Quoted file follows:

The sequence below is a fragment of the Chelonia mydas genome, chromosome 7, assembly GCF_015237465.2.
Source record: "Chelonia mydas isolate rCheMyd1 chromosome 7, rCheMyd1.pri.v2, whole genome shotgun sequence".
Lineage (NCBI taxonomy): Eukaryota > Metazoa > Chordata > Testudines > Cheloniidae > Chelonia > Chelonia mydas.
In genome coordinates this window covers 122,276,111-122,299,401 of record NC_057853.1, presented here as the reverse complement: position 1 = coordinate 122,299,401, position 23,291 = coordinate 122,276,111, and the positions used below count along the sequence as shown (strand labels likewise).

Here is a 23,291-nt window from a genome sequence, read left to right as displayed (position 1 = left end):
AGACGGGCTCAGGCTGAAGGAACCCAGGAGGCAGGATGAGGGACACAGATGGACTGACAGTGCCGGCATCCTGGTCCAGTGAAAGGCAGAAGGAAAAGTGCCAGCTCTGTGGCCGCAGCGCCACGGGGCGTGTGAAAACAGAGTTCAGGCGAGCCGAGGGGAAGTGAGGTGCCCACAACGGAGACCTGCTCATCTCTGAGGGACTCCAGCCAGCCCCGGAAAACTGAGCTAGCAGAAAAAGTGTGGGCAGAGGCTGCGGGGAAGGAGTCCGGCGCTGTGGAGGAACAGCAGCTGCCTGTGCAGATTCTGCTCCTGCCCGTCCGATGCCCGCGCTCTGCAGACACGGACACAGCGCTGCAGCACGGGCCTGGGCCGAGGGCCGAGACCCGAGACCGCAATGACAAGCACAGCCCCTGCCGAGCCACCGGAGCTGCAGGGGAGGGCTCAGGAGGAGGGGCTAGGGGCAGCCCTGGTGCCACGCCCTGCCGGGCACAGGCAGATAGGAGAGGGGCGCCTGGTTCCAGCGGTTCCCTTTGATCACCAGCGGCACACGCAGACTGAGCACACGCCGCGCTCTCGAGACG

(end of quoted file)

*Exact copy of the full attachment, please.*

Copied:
The sequence below is a fragment of the Chelonia mydas genome, chromosome 7, assembly GCF_015237465.2.
Source record: "Chelonia mydas isolate rCheMyd1 chromosome 7, rCheMyd1.pri.v2, whole genome shotgun sequence".
Lineage (NCBI taxonomy): Eukaryota > Metazoa > Chordata > Testudines > Cheloniidae > Chelonia > Chelonia mydas.
In genome coordinates this window covers 122,276,111-122,299,401 of record NC_057853.1, presented here as the reverse complement: position 1 = coordinate 122,299,401, position 23,291 = coordinate 122,276,111, and the positions used below count along the sequence as shown (strand labels likewise).

Here is a 23,291-nt window from a genome sequence, read left to right as displayed (position 1 = left end):
AGACGGGCTCAGGCTGAAGGAACCCAGGAGGCAGGATGAGGGACACAGATGGACTGACAGTGCCGGCATCCTGGTCCAGTGAAAGGCAGAAGGAAAAGTGCCAGCTCTGTGGCCGCAGCGCCACGGGGCGTGTGAAAACAGAGTTCAGGCGAGCCGAGGGGAAGTGAGGTGCCCACAACGGAGACCTGCTCATCTCTGAGGGACTCCAGCCAGCCCCGGAAAACTGAGCTAGCAGAAAAAGTGTGGGCAGAGGCTGCGGGGAAGGAGTCCGGCGCTGTGGAGGAACAGCAGCTGCCTGTGCAGATTCTGCTCCTGCCCGTCCGATGCCCGCGCTCTGCAGACACGGACACAGCGCTGCAGCACGGGCCTGGGCCGAGGGCCGAGACCCGAGACCGCAATGACAAGCACAGCCCCTGCCGAGCCACCGGAGCTGCAGGGGAGGGCTCAGGAGGAGGGGCTAGGGGCAGCCCTGGTGCCACGCCCTGCCGGGCACAGGCAGATAGGAGAGGGGCGCCTGGTTCCAGCGGTTCCCTTTGATCACCAGCGGCACACGCAGACTGAGCACACGCCGCGCTCTCGAGACG